- The casino operator known for serious legal issues over the past few years.
- With current ongoing investigations, has to pay AU$1 million to Victorian gaming regulator for breaking junket rules, Reuters reports.
Doing Business With The Said Junket Continues
The term junket refers to a visit or an excursion to a casino by one or more persons who receive hefty complimentary services arranged by a third party. Those include, but are not limited to, inducement to gamble at the casino, lodging, food, transport, and other benefits.
After failing to comply with anti-money-laundering procedures in New South Wales and Victoria, alongside some other incidents, Crown Resorts is forced once again to pay a fine for its uncoordinated operational management. The Victorian Commission for Gambling and Liquor Regulation found that Crown Resorts had done business with an unsuitable junket operator that was previously flagged by regulators and ordered to stay clear.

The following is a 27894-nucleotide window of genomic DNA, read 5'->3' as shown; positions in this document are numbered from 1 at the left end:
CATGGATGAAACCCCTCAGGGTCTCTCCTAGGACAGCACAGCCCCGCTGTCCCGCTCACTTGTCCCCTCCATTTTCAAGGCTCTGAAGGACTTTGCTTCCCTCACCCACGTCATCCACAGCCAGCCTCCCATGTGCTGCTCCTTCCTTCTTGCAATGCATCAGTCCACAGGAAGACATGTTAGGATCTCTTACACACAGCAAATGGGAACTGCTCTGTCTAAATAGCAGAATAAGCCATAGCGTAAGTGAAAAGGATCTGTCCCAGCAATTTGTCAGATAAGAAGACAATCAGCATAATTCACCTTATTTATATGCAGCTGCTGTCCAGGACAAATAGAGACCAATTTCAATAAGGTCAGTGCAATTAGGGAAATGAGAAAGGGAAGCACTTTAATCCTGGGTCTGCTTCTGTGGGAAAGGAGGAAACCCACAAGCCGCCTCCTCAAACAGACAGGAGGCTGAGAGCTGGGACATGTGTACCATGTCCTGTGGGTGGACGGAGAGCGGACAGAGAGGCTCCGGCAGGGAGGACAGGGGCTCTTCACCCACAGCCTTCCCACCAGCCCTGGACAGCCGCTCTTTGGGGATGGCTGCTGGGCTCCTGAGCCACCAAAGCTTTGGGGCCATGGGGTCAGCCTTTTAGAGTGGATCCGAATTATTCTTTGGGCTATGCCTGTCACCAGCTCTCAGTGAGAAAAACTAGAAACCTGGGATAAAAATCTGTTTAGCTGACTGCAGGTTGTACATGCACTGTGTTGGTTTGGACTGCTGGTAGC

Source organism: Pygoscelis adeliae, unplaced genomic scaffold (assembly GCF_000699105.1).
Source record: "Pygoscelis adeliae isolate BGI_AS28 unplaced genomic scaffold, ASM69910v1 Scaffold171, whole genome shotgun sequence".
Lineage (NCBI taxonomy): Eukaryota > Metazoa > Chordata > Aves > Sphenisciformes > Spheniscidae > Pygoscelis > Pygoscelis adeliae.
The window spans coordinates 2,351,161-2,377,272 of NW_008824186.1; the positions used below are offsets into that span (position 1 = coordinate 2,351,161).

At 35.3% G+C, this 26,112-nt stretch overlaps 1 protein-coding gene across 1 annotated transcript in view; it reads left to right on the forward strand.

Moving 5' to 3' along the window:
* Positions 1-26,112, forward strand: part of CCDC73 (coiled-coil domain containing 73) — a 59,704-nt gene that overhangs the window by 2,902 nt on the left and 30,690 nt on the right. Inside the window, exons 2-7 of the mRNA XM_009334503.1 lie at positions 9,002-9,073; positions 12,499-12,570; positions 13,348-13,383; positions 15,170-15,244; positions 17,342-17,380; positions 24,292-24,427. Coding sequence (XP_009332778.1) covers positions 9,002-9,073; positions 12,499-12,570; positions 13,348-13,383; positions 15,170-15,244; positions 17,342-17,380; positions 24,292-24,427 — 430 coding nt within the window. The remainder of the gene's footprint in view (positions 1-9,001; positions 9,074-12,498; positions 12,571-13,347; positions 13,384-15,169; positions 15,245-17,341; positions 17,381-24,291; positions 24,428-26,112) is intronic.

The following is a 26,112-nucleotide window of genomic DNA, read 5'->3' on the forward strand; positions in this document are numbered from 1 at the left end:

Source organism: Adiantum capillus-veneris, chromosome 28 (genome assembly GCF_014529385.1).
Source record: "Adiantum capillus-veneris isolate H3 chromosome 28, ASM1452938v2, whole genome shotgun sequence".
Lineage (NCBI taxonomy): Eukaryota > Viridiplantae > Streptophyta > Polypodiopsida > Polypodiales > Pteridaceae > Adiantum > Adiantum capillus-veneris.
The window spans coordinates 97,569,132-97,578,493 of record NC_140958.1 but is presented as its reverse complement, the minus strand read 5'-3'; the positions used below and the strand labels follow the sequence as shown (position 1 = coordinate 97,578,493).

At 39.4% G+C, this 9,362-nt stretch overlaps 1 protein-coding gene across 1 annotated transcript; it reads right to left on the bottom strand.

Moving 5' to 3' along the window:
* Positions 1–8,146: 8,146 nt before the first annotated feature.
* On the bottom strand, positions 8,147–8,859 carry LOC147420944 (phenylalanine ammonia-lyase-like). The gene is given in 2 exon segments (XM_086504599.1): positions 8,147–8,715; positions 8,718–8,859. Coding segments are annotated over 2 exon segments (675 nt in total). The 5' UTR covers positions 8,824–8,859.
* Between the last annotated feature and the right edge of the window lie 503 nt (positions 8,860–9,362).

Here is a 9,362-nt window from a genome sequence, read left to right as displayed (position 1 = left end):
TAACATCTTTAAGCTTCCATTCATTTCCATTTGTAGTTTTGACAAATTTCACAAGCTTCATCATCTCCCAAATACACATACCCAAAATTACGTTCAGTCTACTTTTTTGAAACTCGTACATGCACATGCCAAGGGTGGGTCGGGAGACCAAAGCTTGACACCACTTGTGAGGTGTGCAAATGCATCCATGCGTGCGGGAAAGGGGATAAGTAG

Not only did the unnamed operator disregard such demands, but Crown Resorts continued to do business with the said junket and one of their problematic associates, and failed to notify the Commission about the associate.
Still, Crown Resorts was lucky enough to be fined right now because at the time of the infraction there was an AU$1 million cap on fines in Victoria, which was raised to a staggering AU$100 million by legislation passed this month. This Australian casino was already penalised for a similar offence in April this year, prompting tighter regulations, increased fines, and a ban on all junket operations in Victoria. Crown said it would consider the gaming commission’s findings to continue reforming the company, but that’s the least of their concerns.
Earlier in December, another inquiry into Crown declared the firm unsuitable to hold a gambling license in Melbourne. However, Crown Resorts’ most profitable casino was allowed to work under supervision.